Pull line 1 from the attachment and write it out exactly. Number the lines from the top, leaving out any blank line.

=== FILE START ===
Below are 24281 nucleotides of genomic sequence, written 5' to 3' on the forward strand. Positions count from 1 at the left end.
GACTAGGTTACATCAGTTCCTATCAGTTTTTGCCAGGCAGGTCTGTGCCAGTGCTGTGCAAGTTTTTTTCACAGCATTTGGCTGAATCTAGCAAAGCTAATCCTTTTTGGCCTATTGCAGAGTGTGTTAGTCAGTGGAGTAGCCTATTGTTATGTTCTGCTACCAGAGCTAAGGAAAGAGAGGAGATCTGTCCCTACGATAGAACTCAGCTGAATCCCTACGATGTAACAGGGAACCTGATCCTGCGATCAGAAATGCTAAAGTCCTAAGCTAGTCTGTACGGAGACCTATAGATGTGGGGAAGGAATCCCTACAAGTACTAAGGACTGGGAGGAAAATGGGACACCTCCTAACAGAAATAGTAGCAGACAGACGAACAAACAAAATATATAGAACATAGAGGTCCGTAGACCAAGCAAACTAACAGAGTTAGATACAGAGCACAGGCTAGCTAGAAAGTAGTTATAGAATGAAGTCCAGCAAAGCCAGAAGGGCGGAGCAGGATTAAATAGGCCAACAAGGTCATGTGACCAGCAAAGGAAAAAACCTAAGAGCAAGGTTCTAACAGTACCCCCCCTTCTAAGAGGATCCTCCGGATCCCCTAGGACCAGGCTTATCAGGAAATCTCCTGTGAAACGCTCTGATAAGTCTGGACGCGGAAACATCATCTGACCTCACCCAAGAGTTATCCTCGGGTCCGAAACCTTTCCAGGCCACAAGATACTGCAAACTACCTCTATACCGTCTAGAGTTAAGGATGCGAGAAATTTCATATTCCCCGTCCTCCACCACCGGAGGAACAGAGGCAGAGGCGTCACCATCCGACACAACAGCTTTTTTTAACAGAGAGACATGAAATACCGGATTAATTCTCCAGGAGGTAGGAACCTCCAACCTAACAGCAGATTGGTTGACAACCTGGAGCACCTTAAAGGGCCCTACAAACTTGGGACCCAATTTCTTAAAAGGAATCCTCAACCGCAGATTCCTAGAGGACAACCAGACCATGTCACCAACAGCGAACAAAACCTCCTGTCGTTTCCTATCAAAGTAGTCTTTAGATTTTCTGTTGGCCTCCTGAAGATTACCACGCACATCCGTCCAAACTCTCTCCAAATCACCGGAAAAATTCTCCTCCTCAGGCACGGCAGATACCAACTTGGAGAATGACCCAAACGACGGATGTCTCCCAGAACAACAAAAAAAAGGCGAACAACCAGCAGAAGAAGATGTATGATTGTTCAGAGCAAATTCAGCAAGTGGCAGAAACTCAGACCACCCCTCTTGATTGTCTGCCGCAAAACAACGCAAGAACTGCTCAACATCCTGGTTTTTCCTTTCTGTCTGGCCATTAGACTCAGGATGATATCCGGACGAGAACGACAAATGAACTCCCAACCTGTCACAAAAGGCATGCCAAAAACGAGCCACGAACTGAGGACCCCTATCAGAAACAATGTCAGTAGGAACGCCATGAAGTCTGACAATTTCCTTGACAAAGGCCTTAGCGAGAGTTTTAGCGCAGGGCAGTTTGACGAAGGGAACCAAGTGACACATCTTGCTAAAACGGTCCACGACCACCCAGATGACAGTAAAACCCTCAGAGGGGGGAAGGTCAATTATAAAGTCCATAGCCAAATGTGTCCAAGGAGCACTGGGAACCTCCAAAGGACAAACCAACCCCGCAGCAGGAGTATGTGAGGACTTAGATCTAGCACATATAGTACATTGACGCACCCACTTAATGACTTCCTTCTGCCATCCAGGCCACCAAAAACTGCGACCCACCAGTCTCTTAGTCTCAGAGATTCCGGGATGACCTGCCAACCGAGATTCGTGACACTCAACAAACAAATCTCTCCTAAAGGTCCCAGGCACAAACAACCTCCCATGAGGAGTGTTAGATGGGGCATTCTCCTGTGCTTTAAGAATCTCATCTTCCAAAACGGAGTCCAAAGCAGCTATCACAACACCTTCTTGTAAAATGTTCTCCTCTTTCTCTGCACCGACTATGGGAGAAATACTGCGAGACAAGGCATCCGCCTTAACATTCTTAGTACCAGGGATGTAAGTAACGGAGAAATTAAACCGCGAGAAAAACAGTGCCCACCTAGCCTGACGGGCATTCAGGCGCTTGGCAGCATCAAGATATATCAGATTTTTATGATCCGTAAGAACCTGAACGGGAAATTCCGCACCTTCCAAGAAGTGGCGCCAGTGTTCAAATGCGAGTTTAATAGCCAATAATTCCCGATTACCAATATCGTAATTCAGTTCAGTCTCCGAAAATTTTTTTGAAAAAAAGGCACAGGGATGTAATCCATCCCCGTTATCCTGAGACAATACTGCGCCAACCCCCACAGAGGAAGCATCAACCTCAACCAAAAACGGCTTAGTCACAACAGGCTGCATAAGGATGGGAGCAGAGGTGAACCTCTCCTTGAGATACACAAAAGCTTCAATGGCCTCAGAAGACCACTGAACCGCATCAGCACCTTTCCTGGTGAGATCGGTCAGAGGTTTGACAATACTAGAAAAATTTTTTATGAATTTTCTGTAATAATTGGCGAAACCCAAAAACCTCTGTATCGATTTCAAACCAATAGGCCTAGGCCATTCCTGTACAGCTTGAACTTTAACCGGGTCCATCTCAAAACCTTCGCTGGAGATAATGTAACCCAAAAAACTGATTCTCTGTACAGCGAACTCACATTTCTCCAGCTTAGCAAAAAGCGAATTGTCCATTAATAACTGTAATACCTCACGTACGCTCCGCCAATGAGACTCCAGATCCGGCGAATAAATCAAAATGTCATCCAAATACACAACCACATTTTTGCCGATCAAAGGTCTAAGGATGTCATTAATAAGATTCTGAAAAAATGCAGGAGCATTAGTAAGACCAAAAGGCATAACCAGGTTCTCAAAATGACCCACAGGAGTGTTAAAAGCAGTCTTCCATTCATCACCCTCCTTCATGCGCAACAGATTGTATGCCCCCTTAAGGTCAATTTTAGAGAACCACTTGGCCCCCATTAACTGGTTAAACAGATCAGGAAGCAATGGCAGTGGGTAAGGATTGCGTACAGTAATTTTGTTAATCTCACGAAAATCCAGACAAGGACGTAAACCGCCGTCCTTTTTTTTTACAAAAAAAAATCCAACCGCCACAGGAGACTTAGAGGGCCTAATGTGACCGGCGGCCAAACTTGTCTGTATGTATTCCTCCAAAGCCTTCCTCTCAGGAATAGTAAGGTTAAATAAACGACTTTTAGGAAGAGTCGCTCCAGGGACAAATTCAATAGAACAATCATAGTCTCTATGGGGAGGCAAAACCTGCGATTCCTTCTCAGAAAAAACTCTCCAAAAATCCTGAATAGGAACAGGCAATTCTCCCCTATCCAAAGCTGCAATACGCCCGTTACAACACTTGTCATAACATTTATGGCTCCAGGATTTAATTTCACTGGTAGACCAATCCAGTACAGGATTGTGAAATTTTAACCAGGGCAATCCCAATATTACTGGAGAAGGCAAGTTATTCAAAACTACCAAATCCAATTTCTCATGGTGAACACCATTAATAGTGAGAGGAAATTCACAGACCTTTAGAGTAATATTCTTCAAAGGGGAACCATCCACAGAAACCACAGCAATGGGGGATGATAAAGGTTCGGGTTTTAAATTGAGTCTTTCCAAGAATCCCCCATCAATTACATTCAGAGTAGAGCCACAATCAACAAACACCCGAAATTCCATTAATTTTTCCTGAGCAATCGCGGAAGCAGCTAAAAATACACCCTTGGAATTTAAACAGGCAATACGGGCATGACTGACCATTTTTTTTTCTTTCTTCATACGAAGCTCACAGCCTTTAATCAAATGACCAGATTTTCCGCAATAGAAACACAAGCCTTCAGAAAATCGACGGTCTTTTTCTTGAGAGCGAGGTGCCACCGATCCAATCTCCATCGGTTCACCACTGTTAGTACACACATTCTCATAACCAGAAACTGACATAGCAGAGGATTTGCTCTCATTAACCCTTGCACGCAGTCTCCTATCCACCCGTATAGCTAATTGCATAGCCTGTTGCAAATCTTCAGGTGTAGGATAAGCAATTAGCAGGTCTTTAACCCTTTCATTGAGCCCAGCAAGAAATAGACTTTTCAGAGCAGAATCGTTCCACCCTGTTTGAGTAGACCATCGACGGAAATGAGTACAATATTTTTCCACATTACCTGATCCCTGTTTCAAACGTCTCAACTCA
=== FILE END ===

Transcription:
Below are 24281 nucleotides of genomic sequence, written 5' to 3' on the forward strand. Positions count from 1 at the left end.